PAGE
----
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ARS Home » Plains Area » Lubbock, Texas » Cropping Systems Research Laboratory » Livestock Issues Research » Research » Publications at this Location » Publication #171404


item Dowd, Scot
item Zaragoza, Joaquin

Submitted to: Plant and Animal Genome Conference
Publication Type: Abstract Only
Publication Acceptance Date: 11/15/2004
Publication Date: 1/15/2005
Citation: Dowd, S.E., Zaragoza, J. 2005. High throughput gene ontology functional annotation toolkit (HT-GO-FAT) utilized for animal and plant [abstract]. Plant and Animal Genome Conference, January 15-19, 2005. Available:

Interpretive Summary:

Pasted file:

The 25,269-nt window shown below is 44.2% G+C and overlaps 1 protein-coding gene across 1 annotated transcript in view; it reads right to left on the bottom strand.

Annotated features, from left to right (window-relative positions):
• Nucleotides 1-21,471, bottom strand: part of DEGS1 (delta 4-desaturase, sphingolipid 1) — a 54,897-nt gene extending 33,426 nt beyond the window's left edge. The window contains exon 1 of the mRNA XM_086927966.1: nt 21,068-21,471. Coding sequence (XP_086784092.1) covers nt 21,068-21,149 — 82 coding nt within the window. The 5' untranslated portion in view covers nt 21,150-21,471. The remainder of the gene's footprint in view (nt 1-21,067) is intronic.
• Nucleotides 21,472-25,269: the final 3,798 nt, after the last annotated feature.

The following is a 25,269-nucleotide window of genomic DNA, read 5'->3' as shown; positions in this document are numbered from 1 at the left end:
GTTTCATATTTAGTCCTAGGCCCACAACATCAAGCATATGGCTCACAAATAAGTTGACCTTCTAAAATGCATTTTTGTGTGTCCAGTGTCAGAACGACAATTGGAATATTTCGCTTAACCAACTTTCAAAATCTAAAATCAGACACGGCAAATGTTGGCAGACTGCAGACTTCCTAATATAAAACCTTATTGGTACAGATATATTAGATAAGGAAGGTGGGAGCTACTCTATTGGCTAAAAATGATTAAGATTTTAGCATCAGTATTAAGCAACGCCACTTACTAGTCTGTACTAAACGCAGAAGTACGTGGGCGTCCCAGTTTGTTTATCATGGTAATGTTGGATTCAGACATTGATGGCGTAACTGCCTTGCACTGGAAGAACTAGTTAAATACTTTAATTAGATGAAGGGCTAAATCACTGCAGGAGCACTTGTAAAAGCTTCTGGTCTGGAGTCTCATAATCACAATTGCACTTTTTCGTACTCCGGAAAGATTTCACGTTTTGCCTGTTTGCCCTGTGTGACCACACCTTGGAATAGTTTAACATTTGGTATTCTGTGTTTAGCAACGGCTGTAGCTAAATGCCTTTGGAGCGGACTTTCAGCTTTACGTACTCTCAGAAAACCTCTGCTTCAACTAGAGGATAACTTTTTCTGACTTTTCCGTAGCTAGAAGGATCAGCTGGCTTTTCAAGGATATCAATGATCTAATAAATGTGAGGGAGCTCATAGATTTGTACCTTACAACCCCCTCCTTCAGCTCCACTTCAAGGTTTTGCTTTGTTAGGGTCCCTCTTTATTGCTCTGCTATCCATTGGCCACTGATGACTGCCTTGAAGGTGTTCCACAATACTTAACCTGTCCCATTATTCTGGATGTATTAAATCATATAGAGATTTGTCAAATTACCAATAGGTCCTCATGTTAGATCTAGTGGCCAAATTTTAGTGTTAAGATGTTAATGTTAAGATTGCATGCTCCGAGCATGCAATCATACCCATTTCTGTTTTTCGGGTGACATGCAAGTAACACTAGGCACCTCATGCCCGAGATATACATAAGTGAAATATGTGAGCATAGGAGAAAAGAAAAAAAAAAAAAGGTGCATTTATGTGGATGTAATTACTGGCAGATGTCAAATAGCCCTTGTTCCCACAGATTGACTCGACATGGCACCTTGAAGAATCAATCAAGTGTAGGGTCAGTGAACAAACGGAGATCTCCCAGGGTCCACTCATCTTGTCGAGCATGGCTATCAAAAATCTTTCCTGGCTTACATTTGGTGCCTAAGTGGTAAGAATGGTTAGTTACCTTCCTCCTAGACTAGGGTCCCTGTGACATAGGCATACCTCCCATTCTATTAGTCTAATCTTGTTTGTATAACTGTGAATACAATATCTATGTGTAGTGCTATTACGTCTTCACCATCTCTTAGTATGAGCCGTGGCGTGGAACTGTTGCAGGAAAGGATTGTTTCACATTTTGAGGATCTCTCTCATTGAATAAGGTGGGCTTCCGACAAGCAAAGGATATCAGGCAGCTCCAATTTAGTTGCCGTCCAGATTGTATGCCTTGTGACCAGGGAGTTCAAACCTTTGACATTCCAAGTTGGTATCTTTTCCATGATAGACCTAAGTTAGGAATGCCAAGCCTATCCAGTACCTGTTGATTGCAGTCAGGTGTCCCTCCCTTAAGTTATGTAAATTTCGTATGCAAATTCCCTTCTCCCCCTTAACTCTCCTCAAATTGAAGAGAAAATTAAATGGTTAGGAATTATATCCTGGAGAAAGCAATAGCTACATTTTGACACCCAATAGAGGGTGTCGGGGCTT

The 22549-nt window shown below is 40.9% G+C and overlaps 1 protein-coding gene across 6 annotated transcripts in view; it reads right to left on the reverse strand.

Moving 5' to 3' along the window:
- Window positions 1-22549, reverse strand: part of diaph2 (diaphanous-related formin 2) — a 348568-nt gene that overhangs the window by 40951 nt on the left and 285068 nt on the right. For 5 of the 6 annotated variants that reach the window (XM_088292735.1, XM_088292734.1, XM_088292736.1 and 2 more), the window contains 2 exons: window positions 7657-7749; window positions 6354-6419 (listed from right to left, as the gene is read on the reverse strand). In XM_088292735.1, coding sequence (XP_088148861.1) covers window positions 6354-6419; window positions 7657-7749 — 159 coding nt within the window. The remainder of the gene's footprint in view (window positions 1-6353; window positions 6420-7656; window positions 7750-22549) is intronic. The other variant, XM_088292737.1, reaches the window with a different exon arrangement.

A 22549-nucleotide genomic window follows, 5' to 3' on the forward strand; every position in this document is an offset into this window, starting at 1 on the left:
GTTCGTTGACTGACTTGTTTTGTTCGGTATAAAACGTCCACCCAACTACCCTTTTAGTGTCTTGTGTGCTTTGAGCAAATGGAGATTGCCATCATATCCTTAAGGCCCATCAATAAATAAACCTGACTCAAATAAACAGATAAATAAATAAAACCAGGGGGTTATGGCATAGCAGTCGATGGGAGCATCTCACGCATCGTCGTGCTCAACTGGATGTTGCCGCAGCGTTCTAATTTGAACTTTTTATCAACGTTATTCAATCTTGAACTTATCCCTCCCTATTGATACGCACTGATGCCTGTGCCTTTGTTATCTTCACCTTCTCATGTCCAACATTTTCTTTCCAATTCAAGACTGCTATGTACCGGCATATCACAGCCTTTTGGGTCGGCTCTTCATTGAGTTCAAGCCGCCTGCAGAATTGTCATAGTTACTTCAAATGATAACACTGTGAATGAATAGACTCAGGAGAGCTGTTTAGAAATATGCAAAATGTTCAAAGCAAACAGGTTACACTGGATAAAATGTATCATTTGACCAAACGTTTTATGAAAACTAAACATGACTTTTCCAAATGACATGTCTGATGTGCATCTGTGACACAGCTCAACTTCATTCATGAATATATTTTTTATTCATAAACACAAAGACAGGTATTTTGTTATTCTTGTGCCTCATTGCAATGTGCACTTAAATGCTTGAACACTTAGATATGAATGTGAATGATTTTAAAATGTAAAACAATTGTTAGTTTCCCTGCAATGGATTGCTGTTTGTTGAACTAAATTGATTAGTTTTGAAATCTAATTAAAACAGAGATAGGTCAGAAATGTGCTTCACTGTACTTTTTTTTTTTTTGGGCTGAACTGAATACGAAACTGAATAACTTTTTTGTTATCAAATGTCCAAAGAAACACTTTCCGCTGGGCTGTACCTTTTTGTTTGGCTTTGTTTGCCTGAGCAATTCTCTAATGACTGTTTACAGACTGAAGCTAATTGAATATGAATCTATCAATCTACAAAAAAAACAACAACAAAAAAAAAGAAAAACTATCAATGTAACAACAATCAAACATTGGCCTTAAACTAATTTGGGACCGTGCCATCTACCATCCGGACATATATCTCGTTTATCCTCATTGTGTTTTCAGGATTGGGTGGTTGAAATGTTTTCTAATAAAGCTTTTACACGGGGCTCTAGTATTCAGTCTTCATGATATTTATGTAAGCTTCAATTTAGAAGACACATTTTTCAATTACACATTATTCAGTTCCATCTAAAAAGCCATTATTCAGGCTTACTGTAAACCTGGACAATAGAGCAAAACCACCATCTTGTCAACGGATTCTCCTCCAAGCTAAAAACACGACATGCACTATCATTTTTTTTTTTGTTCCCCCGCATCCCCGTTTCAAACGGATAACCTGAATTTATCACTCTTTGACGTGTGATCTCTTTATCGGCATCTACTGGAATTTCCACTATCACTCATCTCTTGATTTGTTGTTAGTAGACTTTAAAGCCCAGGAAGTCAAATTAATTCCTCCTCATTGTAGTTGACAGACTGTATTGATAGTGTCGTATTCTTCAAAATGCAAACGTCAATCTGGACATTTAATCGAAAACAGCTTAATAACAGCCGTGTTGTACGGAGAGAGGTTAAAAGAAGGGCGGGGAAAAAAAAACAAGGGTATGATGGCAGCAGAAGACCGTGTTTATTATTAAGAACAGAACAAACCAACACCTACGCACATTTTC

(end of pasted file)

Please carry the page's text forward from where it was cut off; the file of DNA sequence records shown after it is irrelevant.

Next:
Technical Abstract: With the growing popularity of functional genomics and the usefulness of visualization and functional classification schemes such as Gene Ontology (GO), Enzyme Commission numbers (EC), BioCarta Pathways, and Kyoto Encyclopedia of Genes and Genomes (KEGG) pathways, there is a need to make them more accessible to a growing number of geneticists and molecular biologists. HT-GO-FAT is a comprehensive software toolkit that can generate, encapsulate, and present this data in a manageable and user friendly way. HT-GO-FAT was developed using C# and the Windows .NET framework. The application utilizes a custom curated BLAST database that is updated monthly (downloadable) as well as custom designed mySQL relational database that is also updated monthly. HT-GO-FAT provides the scientist with comprehensive user interface to query sequences against the databases associations and view the results in a tabular format. The associations generated by HT-GO-FAT in turn automatically generate specific molecular and cellular pathway images displaying the significant genes selected from the BLAST output. To further aid in annotation, the software can export data files directly used to create customized AMIGO databases, submit to GenBank, or simply import to other databases for further analyses. This toolkit has been successfully utilized to curate and annotate various EST plant data sets including Cotton, Tortula ruralis, and Physcomitrella patens and was recently utilized to perform functional annotation of a wide range of NCBI unigene sets including pig, cow, and chicken.